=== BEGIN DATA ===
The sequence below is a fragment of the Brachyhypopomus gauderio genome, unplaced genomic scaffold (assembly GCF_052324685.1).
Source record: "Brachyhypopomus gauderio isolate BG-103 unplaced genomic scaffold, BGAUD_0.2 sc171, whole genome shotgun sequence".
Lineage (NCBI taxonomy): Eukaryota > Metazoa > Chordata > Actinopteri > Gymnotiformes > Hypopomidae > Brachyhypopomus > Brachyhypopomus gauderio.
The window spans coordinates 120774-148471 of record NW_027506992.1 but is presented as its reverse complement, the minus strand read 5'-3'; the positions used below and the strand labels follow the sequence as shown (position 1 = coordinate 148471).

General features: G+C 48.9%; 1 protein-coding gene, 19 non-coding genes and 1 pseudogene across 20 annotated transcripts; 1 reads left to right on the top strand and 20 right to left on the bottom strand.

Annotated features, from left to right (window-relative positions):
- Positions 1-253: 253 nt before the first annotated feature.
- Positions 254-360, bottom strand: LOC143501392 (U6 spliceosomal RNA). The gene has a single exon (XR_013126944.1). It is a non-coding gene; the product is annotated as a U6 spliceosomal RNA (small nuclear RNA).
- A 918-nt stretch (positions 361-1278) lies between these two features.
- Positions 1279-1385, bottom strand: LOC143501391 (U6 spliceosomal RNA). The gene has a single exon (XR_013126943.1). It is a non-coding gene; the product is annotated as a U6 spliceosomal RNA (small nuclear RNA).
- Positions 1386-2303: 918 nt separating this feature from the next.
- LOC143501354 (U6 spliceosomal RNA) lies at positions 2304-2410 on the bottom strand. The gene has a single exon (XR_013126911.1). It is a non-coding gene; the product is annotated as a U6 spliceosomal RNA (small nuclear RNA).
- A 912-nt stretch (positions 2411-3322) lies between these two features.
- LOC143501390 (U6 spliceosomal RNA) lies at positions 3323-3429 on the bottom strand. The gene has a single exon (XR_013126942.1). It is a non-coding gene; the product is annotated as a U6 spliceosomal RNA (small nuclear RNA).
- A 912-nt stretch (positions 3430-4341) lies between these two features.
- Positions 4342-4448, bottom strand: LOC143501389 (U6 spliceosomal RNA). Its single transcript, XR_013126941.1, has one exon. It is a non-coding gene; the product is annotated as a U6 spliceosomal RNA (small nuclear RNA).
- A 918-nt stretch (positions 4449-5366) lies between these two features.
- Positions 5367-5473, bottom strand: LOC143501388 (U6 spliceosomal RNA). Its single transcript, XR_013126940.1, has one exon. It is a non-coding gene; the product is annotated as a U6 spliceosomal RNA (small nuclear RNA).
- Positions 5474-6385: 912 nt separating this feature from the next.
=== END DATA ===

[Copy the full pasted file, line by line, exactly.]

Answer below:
The sequence below is a fragment of the Brachyhypopomus gauderio genome, unplaced genomic scaffold (assembly GCF_052324685.1).
Source record: "Brachyhypopomus gauderio isolate BG-103 unplaced genomic scaffold, BGAUD_0.2 sc171, whole genome shotgun sequence".
Lineage (NCBI taxonomy): Eukaryota > Metazoa > Chordata > Actinopteri > Gymnotiformes > Hypopomidae > Brachyhypopomus > Brachyhypopomus gauderio.
The window spans coordinates 120774-148471 of record NW_027506992.1 but is presented as its reverse complement, the minus strand read 5'-3'; the positions used below and the strand labels follow the sequence as shown (position 1 = coordinate 148471).

General features: G+C 48.9%; 1 protein-coding gene, 19 non-coding genes and 1 pseudogene across 20 annotated transcripts; 1 reads left to right on the top strand and 20 right to left on the bottom strand.

Annotated features, from left to right (window-relative positions):
- Positions 1-253: 253 nt before the first annotated feature.
- Positions 254-360, bottom strand: LOC143501392 (U6 spliceosomal RNA). The gene has a single exon (XR_013126944.1). It is a non-coding gene; the product is annotated as a U6 spliceosomal RNA (small nuclear RNA).
- A 918-nt stretch (positions 361-1278) lies between these two features.
- Positions 1279-1385, bottom strand: LOC143501391 (U6 spliceosomal RNA). The gene has a single exon (XR_013126943.1). It is a non-coding gene; the product is annotated as a U6 spliceosomal RNA (small nuclear RNA).
- Positions 1386-2303: 918 nt separating this feature from the next.
- LOC143501354 (U6 spliceosomal RNA) lies at positions 2304-2410 on the bottom strand. The gene has a single exon (XR_013126911.1). It is a non-coding gene; the product is annotated as a U6 spliceosomal RNA (small nuclear RNA).
- A 912-nt stretch (positions 2411-3322) lies between these two features.
- LOC143501390 (U6 spliceosomal RNA) lies at positions 3323-3429 on the bottom strand. The gene has a single exon (XR_013126942.1). It is a non-coding gene; the product is annotated as a U6 spliceosomal RNA (small nuclear RNA).
- A 912-nt stretch (positions 3430-4341) lies between these two features.
- Positions 4342-4448, bottom strand: LOC143501389 (U6 spliceosomal RNA). Its single transcript, XR_013126941.1, has one exon. It is a non-coding gene; the product is annotated as a U6 spliceosomal RNA (small nuclear RNA).
- A 918-nt stretch (positions 4449-5366) lies between these two features.
- Positions 5367-5473, bottom strand: LOC143501388 (U6 spliceosomal RNA). Its single transcript, XR_013126940.1, has one exon. It is a non-coding gene; the product is annotated as a U6 spliceosomal RNA (small nuclear RNA).
- Positions 5474-6385: 912 nt separating this feature from the next.